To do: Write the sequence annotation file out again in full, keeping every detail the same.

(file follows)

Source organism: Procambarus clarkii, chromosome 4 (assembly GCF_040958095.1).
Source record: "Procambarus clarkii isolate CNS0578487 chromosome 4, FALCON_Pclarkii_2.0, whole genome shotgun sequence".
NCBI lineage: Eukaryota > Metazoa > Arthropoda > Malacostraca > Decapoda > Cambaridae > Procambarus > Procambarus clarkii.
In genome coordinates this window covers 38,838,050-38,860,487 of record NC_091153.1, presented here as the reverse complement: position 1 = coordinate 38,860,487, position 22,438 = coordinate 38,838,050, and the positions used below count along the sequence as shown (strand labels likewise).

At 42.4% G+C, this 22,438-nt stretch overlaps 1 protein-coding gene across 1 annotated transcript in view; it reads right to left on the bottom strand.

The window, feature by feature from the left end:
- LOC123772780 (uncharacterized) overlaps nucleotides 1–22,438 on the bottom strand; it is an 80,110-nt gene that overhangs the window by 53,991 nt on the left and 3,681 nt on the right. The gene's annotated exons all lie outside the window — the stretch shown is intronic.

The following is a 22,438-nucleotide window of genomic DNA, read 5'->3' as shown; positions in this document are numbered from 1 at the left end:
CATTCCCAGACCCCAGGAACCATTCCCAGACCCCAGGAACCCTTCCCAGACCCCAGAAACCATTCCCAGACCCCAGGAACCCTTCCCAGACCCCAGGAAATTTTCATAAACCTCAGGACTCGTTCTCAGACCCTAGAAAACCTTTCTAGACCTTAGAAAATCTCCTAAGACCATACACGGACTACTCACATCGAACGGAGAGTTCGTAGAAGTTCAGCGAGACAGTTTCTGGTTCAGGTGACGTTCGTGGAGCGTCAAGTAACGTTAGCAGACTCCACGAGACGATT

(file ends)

Source organism: Procambarus clarkii, chromosome 4 (assembly GCF_040958095.1).
Source record: "Procambarus clarkii isolate CNS0578487 chromosome 4, FALCON_Pclarkii_2.0, whole genome shotgun sequence".
NCBI lineage: Eukaryota > Metazoa > Arthropoda > Malacostraca > Decapoda > Cambaridae > Procambarus > Procambarus clarkii.
In genome coordinates this window covers 38,838,050-38,860,487 of record NC_091153.1, presented here as the reverse complement: position 1 = coordinate 38,860,487, position 22,438 = coordinate 38,838,050, and the positions used below count along the sequence as shown (strand labels likewise).

At 42.4% G+C, this 22,438-nt stretch overlaps 1 protein-coding gene across 1 annotated transcript in view; it reads right to left on the bottom strand.

The window, feature by feature from the left end:
- LOC123772780 (uncharacterized) overlaps nucleotides 1–22,438 on the bottom strand; it is an 80,110-nt gene that overhangs the window by 53,991 nt on the left and 3,681 nt on the right. The gene's annotated exons all lie outside the window — the stretch shown is intronic.

The following is a 22,438-nucleotide window of genomic DNA, read 5'->3' as shown; positions in this document are numbered from 1 at the left end:
CATTCCCAGACCCCAGGAACCATTCCCAGACCCCAGGAACCCTTCCCAGACCCCAGAAACCATTCCCAGACCCCAGGAACCCTTCCCAGACCCCAGGAAATTTTCATAAACCTCAGGACTCGTTCTCAGACCCTAGAAAACCTTTCTAGACCTTAGAAAATCTCCTAAGACCATACACGGACTACTCACATCGAACGGAGAGTTCGTAGAAGTTCAGCGAGACAGTTTCTGGTTCAGGTGACGTTCGTGGAGCGTCAAGTAACGTTAGCAGACTCCACGAGACGATT